Review – Eat Lead: The Return of Matt Hazard

1 04 2009

Run and Gun Without the Fun…

Great plots, superb controls, shiny visuals, immersing soundtracks. These are the things great games are made of. They make us part with our hard-earned cash every Friday release day. However, when a developer makes humour the unique selling point of one of its games, it had better be funny and enjoyable enough to warrant the price of admission. Eat Lead: The Return of Matt Hazard, try as it might, isn’t one of those games. Instead it’s a generic cover shooter with daft jokes, lampooning other game franchises twice as accomplished and twice as revered by fans than it could ever hope to be.

Matt Hazard himself is a washed-up action video game star, his fame diminished by a slew of crap sports and go-karting tie-ins. After a spell on the z-list of gaming celebrities, Matt is hired by a brand new game company to start in a new cop shoot-em-up game, involving lots of generic Yakuza gangsters shooting up a Japanese tea-house. It starts off simple enough, with an easy to use cover-and-shoot system, so far so tolerable.

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After a while, the game starts to glitch and random enemies from other games start spawning in, trying to kill Matt. He’s discovers he’s not actually the lead in the game as he was led to believe, instead he is supposed to get killed off at the end of the first level by a shockingly un-funny Arnold Schwarzenegger sound-a-like. So Matt, with the help of obligatory female sidekick (who may or may not fall in love with Matt by the end credits) must fight back against the game and survive.

The premise is actually solid, it really is. It is almost a shame that this title does not materialise into something better but after you have fought the 40th pack of enemies who all move, react, defend and attack the same way, you just can’t help but care less about what happens. Another problem is just how confusing things can be. Some jokes are clear and easy to understand, but aren’t funny, others are just plain baffling.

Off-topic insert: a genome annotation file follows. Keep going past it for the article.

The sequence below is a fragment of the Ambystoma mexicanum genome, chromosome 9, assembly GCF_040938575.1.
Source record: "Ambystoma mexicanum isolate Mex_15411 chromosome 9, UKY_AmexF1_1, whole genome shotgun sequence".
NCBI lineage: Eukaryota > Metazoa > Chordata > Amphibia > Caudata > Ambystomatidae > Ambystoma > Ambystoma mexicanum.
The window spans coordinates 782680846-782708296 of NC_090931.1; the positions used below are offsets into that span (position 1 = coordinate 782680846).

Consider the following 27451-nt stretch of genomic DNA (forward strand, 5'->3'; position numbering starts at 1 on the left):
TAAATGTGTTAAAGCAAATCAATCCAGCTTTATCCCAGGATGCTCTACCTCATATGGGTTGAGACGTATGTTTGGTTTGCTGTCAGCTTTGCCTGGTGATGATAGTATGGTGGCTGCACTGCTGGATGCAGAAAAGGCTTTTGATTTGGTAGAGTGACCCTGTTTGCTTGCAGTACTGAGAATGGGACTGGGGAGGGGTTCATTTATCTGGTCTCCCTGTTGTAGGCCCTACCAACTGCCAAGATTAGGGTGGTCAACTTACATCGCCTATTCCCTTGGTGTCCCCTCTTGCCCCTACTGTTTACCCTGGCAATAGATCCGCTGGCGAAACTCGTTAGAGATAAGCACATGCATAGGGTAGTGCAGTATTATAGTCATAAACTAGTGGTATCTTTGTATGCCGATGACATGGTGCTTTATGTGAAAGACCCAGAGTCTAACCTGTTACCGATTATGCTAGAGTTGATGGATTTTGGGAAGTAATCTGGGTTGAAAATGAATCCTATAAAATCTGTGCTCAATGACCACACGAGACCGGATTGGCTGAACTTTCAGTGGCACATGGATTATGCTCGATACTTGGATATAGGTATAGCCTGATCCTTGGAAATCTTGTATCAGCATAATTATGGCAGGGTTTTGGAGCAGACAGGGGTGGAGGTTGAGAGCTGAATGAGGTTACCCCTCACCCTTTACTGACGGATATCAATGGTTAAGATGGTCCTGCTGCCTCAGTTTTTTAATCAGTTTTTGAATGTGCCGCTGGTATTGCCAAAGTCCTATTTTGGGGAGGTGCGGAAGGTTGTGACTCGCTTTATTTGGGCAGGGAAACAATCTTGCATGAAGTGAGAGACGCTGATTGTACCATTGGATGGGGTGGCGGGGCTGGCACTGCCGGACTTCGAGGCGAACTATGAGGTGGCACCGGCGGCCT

For example, one mission sees you protecting a wizard who sounds like an Irish William Shatner, presumably ripped from a fantasy game of some kind (it’s honestly impossible to figure out what he’s supposed to be), as he recharges his spell power so he can teleport to safety. You pick off the attacking goons, who all run along set paths and spout the same four lines of dialogue you just feel drained. It would be easier to care if the humour was present and correct and the game itself had some real innovations, but it doesn’t.

Weapons are standard fare, including shotguns, machine guns, magnums. The arsenal is as uninspiring as the dodgy camera and poor signposting. One stage sees the boss enemy turn off all the lights in the area as he lays in darkness with a sniper rifle. This could have been a tense game of cat and mouse. Instead, you literally can’t see where you are going and find yourself dying several deaths because you ran into a bit of terrain you couldn’t see, long enough for the boss to kill you with a headshot. Absolutely infuriating stuff.

It isn’t big, it isn’t clever and it certainly isn’t as funny as it attests to be. It’s parodial sure, but you can’t help but feeling a game this lacklustre simply doesn’t have the right to poke fun at its peers. This is truly a wasted chance to make something clever and enjoyable.

Words: Dave Cook

Pix: Games Press

This review was originally published on Scotland’s best video game magazine and website, SquareGO  here.

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